Mastering The Art Of Modern Japanese Cuisine
There’s a lot to love about Japanese cuisine. The freshness of ingredients, the delicacy of its flavours, and the artful presentation which transforms a simple meal intosomething you could frame in The Louvre. It’s truly in a class of its own.
But, why is Japanese cuisine so good?
Aside from talented chefs, a big reason for its quality is the country’s deep-rooted culture of mutual respect. Respect for the seasonal produce, for the diners, and for the time-honoured recipes and techniques that have been perfected over the centuries.
Some of Japan’s oldest and most respected restaurants have devoted generations to their pursuit of culinary perfection, preparing just one dish in the same way day in and day out. Owariya restaurant in Kyoto, for example, opened back in 1465 and has been making traditional buckwheat soda noodles for at least the last three hundred years.
With that unwavering devotion to the techniques and traditions of old, however, comes a rather heavy weight. And it’s one which not every modern chef is willing to carry.
Australian chef Adam Lane, who joined the QT Gold Coast’s Yamagen restaurant as head chef in 2017, is part of a new school of ‘modern Japanese’ chefs who draw inspiration from the past but adapt it to take the cuisine in new and often unexpected directions.
Though originally trained in French cuisine, Lane changed focus to Japanese several years ago. He’s since worked in iconic Japanese kitchens such as the Michelin-starred Nobu in London and two-hatted Tetsuya’s in Sydney. It was during his time at the latter where his eyes were opened to the full potential of Japanese cuisine – and he’s never looked back.
“That’s where I really fell in love with Japanese cuisine,” Lane says. “The delicateness of the flavours, which is so different to the heavier and more robust flavours of French or English cuisine, and the fact that it stays true to the product you use… what’s not to love?”
Before Lane’s arrival, Yamagen had a much more traditional focus. However, as part of the restaurant’s $1.4 million refurbishment, it dived head-first into the modern era.
The restaurant now features a boisterous cocktail bar home to Queensland’s largest selection of Japanese whiskies (65 and counting), a robata charcoal grill, chef-led Omakase menu option, and an open sashimi counter manned by sushi master Shintaro Kosugi.
While a big fan of the authentic food and flavours, Lane says he’s more interested in the potential of the cuisine – incorporating new techniques and ingredients into his menu. Recent collaborations with Champagne house Perrier-Jouet and a six-course share menu for World Vegan Month, known as I-yama-Vegan, were perfect showcases for that.
For chefs such as Lane, ‘modern Japanese’ is an open term of almost limitless potential. It offers freedom to experiment, to trial new and different flavour combinations, and to not get weighed down with the mindset of ‘this has to go with that in this order’.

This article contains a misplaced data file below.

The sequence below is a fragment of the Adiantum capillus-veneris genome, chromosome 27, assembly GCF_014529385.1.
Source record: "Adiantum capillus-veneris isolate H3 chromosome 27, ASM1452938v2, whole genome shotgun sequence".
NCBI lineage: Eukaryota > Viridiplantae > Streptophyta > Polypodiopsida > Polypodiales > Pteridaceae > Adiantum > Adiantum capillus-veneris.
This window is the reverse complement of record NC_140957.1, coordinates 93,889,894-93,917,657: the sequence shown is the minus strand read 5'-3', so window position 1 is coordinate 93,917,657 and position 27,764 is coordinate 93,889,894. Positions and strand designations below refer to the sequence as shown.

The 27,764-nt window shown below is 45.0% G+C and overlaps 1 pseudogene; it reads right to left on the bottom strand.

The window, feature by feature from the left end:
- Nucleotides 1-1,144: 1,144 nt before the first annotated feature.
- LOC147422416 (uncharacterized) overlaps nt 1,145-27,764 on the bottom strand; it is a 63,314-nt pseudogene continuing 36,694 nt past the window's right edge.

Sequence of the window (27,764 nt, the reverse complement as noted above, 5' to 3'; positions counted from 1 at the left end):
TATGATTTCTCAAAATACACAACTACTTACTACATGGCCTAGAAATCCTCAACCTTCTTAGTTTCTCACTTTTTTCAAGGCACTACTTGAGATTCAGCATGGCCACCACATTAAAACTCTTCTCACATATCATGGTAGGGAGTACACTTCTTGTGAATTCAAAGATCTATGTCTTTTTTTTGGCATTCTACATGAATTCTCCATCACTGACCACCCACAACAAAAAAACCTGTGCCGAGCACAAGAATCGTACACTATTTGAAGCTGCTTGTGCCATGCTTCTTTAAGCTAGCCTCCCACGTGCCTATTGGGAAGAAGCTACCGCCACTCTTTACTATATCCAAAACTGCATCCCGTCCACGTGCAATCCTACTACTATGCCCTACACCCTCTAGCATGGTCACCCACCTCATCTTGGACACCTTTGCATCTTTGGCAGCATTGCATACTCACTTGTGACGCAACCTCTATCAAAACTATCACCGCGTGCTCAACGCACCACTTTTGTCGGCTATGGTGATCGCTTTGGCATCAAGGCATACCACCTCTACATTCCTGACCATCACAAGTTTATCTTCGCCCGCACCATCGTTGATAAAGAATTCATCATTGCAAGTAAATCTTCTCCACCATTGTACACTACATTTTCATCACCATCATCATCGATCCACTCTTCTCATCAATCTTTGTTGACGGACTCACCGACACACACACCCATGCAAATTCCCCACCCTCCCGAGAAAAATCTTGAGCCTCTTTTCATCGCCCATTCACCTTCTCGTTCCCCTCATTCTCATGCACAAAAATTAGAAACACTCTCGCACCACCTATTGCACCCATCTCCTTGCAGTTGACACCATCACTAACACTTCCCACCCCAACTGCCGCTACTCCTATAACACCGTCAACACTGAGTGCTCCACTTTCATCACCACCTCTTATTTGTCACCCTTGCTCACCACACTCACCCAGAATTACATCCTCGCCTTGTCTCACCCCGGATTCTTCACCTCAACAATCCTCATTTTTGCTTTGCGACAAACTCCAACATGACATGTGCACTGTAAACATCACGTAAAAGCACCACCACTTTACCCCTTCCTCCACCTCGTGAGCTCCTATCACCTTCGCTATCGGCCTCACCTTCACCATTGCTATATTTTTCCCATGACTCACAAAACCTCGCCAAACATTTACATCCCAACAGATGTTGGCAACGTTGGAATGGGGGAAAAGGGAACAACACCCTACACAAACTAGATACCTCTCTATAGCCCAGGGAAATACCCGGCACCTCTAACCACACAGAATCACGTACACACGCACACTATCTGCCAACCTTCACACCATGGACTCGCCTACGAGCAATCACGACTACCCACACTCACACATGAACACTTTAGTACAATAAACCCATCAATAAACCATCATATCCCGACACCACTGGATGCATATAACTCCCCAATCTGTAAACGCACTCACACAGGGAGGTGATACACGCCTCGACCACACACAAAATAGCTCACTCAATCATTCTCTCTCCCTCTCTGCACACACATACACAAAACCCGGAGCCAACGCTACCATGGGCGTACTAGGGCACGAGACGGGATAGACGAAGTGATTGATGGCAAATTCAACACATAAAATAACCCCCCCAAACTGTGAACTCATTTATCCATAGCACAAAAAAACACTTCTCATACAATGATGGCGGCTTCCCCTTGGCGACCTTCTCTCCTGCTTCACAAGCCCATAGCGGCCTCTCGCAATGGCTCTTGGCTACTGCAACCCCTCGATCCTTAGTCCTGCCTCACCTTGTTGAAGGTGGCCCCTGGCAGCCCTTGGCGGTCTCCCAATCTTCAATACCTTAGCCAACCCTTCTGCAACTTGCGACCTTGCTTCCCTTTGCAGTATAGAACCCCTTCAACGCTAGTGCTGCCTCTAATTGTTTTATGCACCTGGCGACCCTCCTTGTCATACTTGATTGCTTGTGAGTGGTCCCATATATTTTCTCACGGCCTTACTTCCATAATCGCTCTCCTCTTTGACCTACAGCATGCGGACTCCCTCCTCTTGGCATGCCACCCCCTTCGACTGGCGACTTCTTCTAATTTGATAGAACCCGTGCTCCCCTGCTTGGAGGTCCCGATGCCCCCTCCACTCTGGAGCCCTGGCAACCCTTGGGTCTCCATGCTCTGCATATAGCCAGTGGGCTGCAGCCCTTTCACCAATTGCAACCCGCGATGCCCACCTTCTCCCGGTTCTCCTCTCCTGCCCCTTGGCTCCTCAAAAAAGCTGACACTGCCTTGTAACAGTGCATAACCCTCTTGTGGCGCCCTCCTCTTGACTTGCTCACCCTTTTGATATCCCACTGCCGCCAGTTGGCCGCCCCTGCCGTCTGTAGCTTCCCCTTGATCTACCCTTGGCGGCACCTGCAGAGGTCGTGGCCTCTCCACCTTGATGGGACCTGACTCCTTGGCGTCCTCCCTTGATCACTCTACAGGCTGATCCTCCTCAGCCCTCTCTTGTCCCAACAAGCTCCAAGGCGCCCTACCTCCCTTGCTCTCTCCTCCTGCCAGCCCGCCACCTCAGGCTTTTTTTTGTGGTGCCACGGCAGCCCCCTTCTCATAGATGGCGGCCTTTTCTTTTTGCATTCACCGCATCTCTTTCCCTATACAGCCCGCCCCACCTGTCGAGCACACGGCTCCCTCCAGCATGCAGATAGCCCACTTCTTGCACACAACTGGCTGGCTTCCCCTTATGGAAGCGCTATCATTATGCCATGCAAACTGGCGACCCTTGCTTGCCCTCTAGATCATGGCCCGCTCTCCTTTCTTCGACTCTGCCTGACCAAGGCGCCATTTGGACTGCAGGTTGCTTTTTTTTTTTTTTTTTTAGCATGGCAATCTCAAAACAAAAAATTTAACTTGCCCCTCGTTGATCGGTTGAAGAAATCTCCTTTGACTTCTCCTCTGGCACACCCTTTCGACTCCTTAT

“I’m not a traditional Japanese chef, so I’m not bound by the traditional art form.
“Here at Yamagen, we use sous vide and smoke guns, we use different herbs such as fennel and dill. I draw on my French background with a wasabi butter. They’re things you wouldn’t normally see, but I feel don’t stray too far from the Japanese belief in quality, natural produce.”
Some of Lane’s experiments work, some don’t. His current trials involve shishito peppers, which only have a six-week season; and shiokoji, a culture often used in sake and miso paste but in this instance being adapted to tenderise meats such as chicken, beef and octopus.
“I like playing around with food and just seeing what works, and what’s doable for us.”
Teriyaki chicken served with charcoal roasted spring onions and warrigal greens, a spinach native to New Zealand; sakura (cherry blossom) smoked ocean trout with fennel and crispy leek; and sashimi tacos with wasabi salsa, avocado and watermelon radish are just a few of Lane’s innovative fusion dishes – and they’re all big hits with local diners.
“I don’t follow trends. If I did, I’d be doing poke bowls and water cakes. My goal with the menu is to simply keep pushing, to try new things with seasonal ingredients. That keeps it interesting for me, and that hopefully transfers onto the plate for our diners too.”
Other standout venues Lane recommends include the two-hatted Wasabi Restaurant & Bar in Noosa, which sources much of its produce from its own farm; and Kuro in Sydney CBD, which offers casual share plates through to a high-end Chef’s Table experience.
At the end of the day, Lane believes the core of Japanese cuisine will always be to stay true to the product, to treat it with the respect it deserves. Regardless of where modern interpretations may take it, so long as that remains, it will always be Japanese.
(All images: Yamagen / supplied)
Published 28 November, 2019